Q: I work for a major corporation and have affordable, high-quality health insurance. Will Obamacare affect my coverage? Will I have higher premiums, fewer benefits, higher out of pocket costs, etc?”
A. If you work for a large company, Obamcare should have very little effect on your benefits and costs. In fact, the non-partisan Congressional Budget Office (CBO) says health reform legislation will have a “negligible” effect on your premiums. This makes sense because most large companies already cover the “10 essential benefits” that reform legislation says must be included.
Moreover, at a large company if someone suffers from a pre-existing condtition, he is not charged more. Everyone is in the pool together: young and old, healthy and sick, men and women. In other words, the insurance that large companies now offer is meeting most of the goals of Obamacare. Health care reform really doesn’t represent a major departure from the insurance most corporations now offer to their employees.
This doesn’t mean that, in 2014, your costs won’t climb at all. As long as health care providers and companies that make drugs and medical devices continue to raise prices, premiums will edge up each year. But in 2012, average premiums for employer-based insurance rose by just 3 percent for single coverage and 4 percent for families, a “modest increase” when compared to 8 percent to 12 percent jumps in previous years. And on average, employee co-pays and deductibles remained flat. This suggests that, in 2014, while many employees may see small increases, their costs should not catapult.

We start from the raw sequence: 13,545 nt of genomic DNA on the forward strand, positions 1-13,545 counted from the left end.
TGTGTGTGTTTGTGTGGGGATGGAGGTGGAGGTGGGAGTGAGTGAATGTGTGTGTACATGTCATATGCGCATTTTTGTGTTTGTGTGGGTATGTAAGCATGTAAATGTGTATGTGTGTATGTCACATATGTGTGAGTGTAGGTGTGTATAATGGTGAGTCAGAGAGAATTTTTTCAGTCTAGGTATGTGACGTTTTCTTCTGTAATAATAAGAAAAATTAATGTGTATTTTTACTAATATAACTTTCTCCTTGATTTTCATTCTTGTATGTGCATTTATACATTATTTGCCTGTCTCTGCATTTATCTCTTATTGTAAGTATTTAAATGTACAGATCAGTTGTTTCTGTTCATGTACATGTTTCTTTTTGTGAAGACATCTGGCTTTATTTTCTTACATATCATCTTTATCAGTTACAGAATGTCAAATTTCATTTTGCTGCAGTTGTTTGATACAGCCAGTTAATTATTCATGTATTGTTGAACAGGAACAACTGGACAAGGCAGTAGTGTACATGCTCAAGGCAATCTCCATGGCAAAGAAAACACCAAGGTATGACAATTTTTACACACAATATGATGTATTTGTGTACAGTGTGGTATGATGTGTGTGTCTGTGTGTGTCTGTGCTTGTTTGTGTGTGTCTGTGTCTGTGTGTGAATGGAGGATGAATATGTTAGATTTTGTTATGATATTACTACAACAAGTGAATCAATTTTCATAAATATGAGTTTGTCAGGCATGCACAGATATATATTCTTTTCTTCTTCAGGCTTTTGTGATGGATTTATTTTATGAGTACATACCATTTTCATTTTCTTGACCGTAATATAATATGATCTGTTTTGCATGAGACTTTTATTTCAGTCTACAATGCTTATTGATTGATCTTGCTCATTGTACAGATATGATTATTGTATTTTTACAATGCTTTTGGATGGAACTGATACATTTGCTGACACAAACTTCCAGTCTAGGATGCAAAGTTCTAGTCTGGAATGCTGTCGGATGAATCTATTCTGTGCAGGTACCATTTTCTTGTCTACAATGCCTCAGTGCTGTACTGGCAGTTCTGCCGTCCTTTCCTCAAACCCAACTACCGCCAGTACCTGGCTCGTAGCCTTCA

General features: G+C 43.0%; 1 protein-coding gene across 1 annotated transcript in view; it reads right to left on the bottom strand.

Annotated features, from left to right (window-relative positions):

If your premiums or co-pays do rise sharply, it will be because your employer decided to shift more of the burden of healthcare to employees, not because of Obamacare.
If anything, reform should rein in employees’ costs. Families USA predicts that by 2019, when the law is fully implemented, “the average household will be $1,571 better off. Even high-income families will save, thanks to rules that limit co-pays, and reward providers for becoming more efficient: “Those earning $100,000 to $250,000″ will spend $779 less on medical care.”